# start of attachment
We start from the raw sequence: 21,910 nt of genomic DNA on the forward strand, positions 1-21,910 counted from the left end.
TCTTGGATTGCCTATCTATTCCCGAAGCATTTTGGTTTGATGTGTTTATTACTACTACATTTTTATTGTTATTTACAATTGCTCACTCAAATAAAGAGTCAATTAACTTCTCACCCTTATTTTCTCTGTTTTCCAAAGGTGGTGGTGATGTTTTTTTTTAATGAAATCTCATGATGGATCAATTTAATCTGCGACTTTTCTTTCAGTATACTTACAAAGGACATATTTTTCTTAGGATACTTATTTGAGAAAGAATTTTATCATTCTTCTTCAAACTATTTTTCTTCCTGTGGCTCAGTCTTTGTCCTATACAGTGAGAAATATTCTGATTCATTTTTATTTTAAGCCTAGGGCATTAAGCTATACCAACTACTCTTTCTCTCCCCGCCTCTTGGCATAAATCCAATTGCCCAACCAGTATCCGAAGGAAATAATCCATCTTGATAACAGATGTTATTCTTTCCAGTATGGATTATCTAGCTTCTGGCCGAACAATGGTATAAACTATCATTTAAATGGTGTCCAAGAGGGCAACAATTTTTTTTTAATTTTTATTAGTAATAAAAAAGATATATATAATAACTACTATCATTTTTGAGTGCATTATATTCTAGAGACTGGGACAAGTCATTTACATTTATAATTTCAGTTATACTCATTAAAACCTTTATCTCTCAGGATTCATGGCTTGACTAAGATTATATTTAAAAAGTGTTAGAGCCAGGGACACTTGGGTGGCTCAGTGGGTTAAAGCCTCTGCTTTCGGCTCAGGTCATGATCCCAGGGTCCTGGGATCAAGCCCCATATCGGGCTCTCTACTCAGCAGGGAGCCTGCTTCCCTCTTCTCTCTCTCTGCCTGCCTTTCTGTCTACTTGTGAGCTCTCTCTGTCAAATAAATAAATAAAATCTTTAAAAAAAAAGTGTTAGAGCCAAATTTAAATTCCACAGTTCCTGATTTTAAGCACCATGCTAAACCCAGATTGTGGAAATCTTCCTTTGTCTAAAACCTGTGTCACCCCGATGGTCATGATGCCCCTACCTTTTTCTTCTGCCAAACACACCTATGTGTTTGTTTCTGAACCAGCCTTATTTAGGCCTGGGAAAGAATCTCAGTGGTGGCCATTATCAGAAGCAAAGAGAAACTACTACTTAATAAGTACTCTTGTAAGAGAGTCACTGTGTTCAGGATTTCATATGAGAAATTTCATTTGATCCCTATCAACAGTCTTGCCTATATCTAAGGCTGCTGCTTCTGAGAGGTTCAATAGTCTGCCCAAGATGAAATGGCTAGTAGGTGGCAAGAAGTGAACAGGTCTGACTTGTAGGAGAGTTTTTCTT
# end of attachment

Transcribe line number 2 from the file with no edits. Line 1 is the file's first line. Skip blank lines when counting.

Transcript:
TCTTGGATTGCCTATCTATTCCCGAAGCATTTTGGTTTGATGTGTTTATTACTACTACATTTTTATTGTTATTTACAATTGCTCACTCAAATAAAGAGTCAATTAACTTCTCACCCTTATTTTCTCTGTTTTCCAAAGGTGGTGGTGATGTTTTTTTTTAATGAAATCTCATGATGGATCAATTTAATCTGCGACTTTTCTTTCAGTATACTTACAAAGGACATATTTTTCTTAGGATACTTATTTGAGAAAGAATTTTATCATTCTTCTTCAAACTATTTTTCTTCCTGTGGCTCAGTCTTTGTCCTATACAGTGAGAAATATTCTGATTCATTTTTATTTTAAGCCTAGGGCATTAAGCTATACCAACTACTCTTTCTCTCCCCGCCTCTTGGCATAAATCCAATTGCCCAACCAGTATCCGAAGGAAATAATCCATCTTGATAACAGATGTTATTCTTTCCAGTATGGATTATCTAGCTTCTGGCCGAACAATGGTATAAACTATCATTTAAATGGTGTCCAAGAGGGCAACAATTTTTTTTTAATTTTTATTAGTAATAAAAAAGATATATATAATAACTACTATCATTTTTGAGTGCATTATATTCTAGAGACTGGGACAAGTCATTTACATTTATAATTTCAGTTATACTCATTAAAACCTTTATCTCTCAGGATTCATGGCTTGACTAAGATTATATTTAAAAAGTGTTAGAGCCAGGGACACTTGGGTGGCTCAGTGGGTTAAAGCCTCTGCTTTCGGCTCAGGTCATGATCCCAGGGTCCTGGGATCAAGCCCCATATCGGGCTCTCTACTCAGCAGGGAGCCTGCTTCCCTCTTCTCTCTCTCTGCCTGCCTTTCTGTCTACTTGTGAGCTCTCTCTGTCAAATAAATAAATAAAATCTTTAAAAAAAAAGTGTTAGAGCCAAATTTAAATTCCACAGTTCCTGATTTTAAGCACCATGCTAAACCCAGATTGTGGAAATCTTCCTTTGTCTAAAACCTGTGTCACCCCGATGGTCATGATGCCCCTACCTTTTTCTTCTGCCAAACACACCTATGTGTTTGTTTCTGAACCAGCCTTATTTAGGCCTGGGAAAGAATCTCAGTGGTGGCCATTATCAGAAGCAAAGAGAAACTACTACTTAATAAGTACTCTTGTAAGAGAGTCACTGTGTTCAGGATTTCATATGAGAAATTTCATTTGATCCCTATCAACAGTCTTGCCTATATCTAAGGCTGCTGCTTCTGAGAGGTTCAATAGTCTGCCCAAGATGAAATGGCTAGTAGGTGGCAAGAAGTGAACAGGTCTGACTTGTAGGAGAGTTTTTCTT